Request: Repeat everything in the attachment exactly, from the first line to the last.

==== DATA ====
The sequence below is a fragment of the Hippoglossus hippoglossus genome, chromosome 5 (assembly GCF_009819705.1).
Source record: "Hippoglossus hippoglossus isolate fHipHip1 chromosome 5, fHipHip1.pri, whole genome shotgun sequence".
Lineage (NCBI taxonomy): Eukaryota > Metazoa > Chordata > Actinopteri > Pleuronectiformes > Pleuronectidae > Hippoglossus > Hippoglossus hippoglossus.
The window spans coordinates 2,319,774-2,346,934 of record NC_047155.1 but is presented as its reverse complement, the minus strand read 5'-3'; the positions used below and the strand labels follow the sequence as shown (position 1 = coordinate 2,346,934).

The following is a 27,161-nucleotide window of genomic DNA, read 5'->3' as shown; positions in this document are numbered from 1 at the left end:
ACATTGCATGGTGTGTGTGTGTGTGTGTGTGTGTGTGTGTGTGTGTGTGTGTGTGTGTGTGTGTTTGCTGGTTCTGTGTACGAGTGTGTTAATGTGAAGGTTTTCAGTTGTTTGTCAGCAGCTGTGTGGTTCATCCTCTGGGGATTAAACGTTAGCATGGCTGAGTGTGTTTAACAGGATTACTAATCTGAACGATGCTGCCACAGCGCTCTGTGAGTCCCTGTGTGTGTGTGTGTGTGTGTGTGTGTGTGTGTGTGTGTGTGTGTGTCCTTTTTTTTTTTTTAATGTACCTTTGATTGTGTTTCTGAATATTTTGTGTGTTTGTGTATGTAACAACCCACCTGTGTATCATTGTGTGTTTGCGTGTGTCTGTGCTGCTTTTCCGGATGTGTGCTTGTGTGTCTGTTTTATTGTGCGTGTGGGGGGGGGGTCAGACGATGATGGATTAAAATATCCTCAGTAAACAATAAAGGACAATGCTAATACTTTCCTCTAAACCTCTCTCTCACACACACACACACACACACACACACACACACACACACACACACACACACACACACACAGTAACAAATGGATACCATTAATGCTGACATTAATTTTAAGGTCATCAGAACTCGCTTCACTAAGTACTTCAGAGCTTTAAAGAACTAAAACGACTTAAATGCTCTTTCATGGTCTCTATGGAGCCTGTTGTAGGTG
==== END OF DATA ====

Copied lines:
The sequence below is a fragment of the Hippoglossus hippoglossus genome, chromosome 5 (assembly GCF_009819705.1).
Source record: "Hippoglossus hippoglossus isolate fHipHip1 chromosome 5, fHipHip1.pri, whole genome shotgun sequence".
Lineage (NCBI taxonomy): Eukaryota > Metazoa > Chordata > Actinopteri > Pleuronectiformes > Pleuronectidae > Hippoglossus > Hippoglossus hippoglossus.
The window spans coordinates 2,319,774-2,346,934 of record NC_047155.1 but is presented as its reverse complement, the minus strand read 5'-3'; the positions used below and the strand labels follow the sequence as shown (position 1 = coordinate 2,346,934).

The following is a 27,161-nucleotide window of genomic DNA, read 5'->3' as shown; positions in this document are numbered from 1 at the left end:
ACATTGCATGGTGTGTGTGTGTGTGTGTGTGTGTGTGTGTGTGTGTGTGTGTGTGTGTGTGTGTTTGCTGGTTCTGTGTACGAGTGTGTTAATGTGAAGGTTTTCAGTTGTTTGTCAGCAGCTGTGTGGTTCATCCTCTGGGGATTAAACGTTAGCATGGCTGAGTGTGTTTAACAGGATTACTAATCTGAACGATGCTGCCACAGCGCTCTGTGAGTCCCTGTGTGTGTGTGTGTGTGTGTGTGTGTGTGTGTGTGTGTGTGTGTGTCCTTTTTTTTTTTTTAATGTACCTTTGATTGTGTTTCTGAATATTTTGTGTGTTTGTGTATGTAACAACCCACCTGTGTATCATTGTGTGTTTGCGTGTGTCTGTGCTGCTTTTCCGGATGTGTGCTTGTGTGTCTGTTTTATTGTGCGTGTGGGGGGGGGGTCAGACGATGATGGATTAAAATATCCTCAGTAAACAATAAAGGACAATGCTAATACTTTCCTCTAAACCTCTCTCTCACACACACACACACACACACACACACACACACACACACACACACACACACACACACACAGTAACAAATGGATACCATTAATGCTGACATTAATTTTAAGGTCATCAGAACTCGCTTCACTAAGTACTTCAGAGCTTTAAAGAACTAAAACGACTTAAATGCTCTTTCATGGTCTCTATGGAGCCTGTTGTAGGTG